Are You Dating Someone with Avoidant Attachment Style or Are They Just…Not That Into You? We Asked Therapists for Their Take

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I was rewatching Girls for the umpteenth time when I realized: There’s a pattern here. In this particular episode, Hannah (played by Lena Dunham), finds herself in a situationship with Adam (Adam Driver). He’s hyper-independent—always tinkering away at some obscure, metal woodworking project—and his demeanor is frustratingly evasive; she can never tell what’s really going on inside his brain. All of this comes to a head when Hannah shows up at Adam’s front door and delivers a poignant monologue about his inability to commit: “You don’t even bother to explain […and] I don’t really see you hearing me.”

Suddenly, I thought of Brian (not his real name), a guy I dated in my early twenties. He evoked all the same feelings in me that Hannah intimated—confusion, insecurity and, my personal favorite, making me feel like I’m “too much.” Brian was just like Adam, passionate yet quiet, and his inability to articulate his emotions nearly drove me to the brink of insanity. So much so, that this led to a similar interaction: Our relationship was reduced to a humiliating, one-sided confrontation that ended with us never speaking again.

I can’t help but notice how this dynamic—one where girl chases guy, guy seems uninterested and girl is left feeling insecure—relates to the current discourse around avoidant attachment styles. For years we’ve seen social media obsess over three psychological profiles, including secure, anxious, and avoidant—with the latter being most misunderstood (more on that below). Yet, it’s worth asking: Where’s the line between avoidantly attached and He’s Just Not That Into You? After all, anyone who’s watched Girls will tell you how rare (and swoon-worthy) Adam’s character turns out to be. But with a swipe-right mentality and dating culture that moves as rapidly as Amazon Prime, it’s hard to know whether a person’s *actually* interested (or simply keeping you in a rotation with three other people).

I couldn’t get an answer from Brian, but perhaps experts could help me understand. Below, find two therapists' take on what constitutes an avoidant attachment style, plus five early red flags that say, “They’re not actually avoidant—they’re just not that into you.”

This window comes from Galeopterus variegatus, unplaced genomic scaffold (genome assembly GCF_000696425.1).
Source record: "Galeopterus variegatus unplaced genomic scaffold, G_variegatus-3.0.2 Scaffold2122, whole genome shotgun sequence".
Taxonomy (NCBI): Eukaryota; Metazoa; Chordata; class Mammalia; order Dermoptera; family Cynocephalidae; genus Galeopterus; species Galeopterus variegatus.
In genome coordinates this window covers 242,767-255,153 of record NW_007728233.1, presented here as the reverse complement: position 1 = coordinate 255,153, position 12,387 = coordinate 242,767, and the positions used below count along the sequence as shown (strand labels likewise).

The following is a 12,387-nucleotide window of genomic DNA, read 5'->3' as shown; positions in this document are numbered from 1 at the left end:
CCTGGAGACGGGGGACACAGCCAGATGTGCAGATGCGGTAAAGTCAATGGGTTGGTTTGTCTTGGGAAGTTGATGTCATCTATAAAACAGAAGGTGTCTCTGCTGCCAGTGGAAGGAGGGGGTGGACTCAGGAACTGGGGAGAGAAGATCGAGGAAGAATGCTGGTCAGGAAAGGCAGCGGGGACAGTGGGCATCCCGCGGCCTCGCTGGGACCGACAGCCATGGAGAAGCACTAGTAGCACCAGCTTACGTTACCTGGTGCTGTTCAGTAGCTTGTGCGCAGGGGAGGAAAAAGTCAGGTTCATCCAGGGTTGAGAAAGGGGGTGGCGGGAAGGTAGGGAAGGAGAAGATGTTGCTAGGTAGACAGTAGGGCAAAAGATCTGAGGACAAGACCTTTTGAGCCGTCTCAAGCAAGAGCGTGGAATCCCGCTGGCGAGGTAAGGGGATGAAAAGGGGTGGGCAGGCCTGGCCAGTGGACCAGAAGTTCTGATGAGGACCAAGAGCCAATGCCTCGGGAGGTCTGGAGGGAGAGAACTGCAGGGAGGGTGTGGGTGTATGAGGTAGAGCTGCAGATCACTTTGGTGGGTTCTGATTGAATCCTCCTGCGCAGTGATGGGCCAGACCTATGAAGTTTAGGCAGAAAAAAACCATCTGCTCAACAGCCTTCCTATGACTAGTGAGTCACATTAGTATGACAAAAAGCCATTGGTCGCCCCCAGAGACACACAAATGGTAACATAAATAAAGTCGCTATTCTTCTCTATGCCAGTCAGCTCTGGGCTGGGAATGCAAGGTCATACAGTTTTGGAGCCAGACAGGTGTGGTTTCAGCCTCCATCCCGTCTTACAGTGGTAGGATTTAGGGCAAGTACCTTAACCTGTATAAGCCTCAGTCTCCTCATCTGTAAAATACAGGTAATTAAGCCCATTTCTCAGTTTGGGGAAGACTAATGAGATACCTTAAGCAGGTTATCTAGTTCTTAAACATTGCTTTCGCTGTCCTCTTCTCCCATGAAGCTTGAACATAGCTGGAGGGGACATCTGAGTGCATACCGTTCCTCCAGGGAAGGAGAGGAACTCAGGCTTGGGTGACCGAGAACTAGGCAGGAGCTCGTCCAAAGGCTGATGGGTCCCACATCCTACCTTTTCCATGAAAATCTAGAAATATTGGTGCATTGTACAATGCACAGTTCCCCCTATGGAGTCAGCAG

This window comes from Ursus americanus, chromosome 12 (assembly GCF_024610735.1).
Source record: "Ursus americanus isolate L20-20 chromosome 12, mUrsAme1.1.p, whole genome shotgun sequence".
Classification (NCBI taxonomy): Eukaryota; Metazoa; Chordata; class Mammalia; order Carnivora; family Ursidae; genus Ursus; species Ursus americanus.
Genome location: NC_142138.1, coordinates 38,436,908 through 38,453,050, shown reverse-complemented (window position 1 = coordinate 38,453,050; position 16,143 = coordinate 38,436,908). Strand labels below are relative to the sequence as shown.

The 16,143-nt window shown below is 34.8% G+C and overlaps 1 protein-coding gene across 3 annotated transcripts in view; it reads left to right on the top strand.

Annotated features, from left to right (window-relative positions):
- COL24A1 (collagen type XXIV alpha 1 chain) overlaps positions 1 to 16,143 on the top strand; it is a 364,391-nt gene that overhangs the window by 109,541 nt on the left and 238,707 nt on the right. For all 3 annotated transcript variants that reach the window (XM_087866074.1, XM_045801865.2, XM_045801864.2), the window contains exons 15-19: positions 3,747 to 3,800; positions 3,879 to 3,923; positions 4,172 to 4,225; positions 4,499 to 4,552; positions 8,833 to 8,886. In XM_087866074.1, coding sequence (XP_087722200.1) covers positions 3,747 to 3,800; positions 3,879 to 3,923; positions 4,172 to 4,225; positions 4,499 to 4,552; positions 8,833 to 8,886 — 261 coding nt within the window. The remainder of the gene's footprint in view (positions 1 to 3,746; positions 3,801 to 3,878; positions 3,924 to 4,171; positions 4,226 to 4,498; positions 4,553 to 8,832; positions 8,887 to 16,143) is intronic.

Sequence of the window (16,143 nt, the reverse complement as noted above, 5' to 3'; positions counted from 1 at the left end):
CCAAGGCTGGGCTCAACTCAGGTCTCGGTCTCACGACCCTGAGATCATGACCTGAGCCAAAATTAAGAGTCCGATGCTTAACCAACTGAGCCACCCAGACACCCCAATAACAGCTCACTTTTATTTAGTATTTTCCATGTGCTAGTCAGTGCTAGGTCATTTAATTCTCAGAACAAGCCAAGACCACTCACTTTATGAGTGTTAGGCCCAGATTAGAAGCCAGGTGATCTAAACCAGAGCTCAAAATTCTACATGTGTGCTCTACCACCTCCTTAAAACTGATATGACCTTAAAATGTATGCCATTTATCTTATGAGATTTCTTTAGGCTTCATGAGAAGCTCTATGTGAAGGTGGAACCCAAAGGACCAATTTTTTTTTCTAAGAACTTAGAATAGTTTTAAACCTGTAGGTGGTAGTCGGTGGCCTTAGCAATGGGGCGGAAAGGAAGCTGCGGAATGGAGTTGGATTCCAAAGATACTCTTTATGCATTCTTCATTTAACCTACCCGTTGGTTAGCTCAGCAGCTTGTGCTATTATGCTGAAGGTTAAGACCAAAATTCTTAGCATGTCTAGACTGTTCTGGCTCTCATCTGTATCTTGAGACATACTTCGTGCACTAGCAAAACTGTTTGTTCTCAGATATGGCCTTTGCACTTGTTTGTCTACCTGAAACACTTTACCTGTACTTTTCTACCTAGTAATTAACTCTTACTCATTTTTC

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Meet The Experts

What Are Attachment Styles?

An attachment style is a psychological model that examines how and why individuals respond in relationships—for example, when a person is emotionally hurt, perceives a threat or is separated from a loved one. The framework, originally developed to understand the relationship between infants and their parents, categorizes how we perceive and make relationship decisions. Below, we asked Hafeez to provide a quick breakdown of each:

What’s the Difference Between Avoidant Attachment Styles and Just Not Being Into Someone?

“The avoidant attachment style values self-sufficiency and independence before anything else…An abundance of intimacy triggers them and causes them to seek personal space,” Rubenstein explains (more on what causes this below). In terms of dating, however, avoidants are more likely to prioritize their own interests (read: workaholics) and fittingly ‘avoid’ any situation that calls for emotional vulnerability. Yet, between all of the emotional stonewalling and adversity to commitment, how do you distinguish between a.) an avoidant who’s instinctually pulling away, and b.) a player who’s keeping you on the back burner? When you’re in the early stages of a relationship, it can be hard to read between the lines (all while you’re trying to figure out who’s worth your time and energy).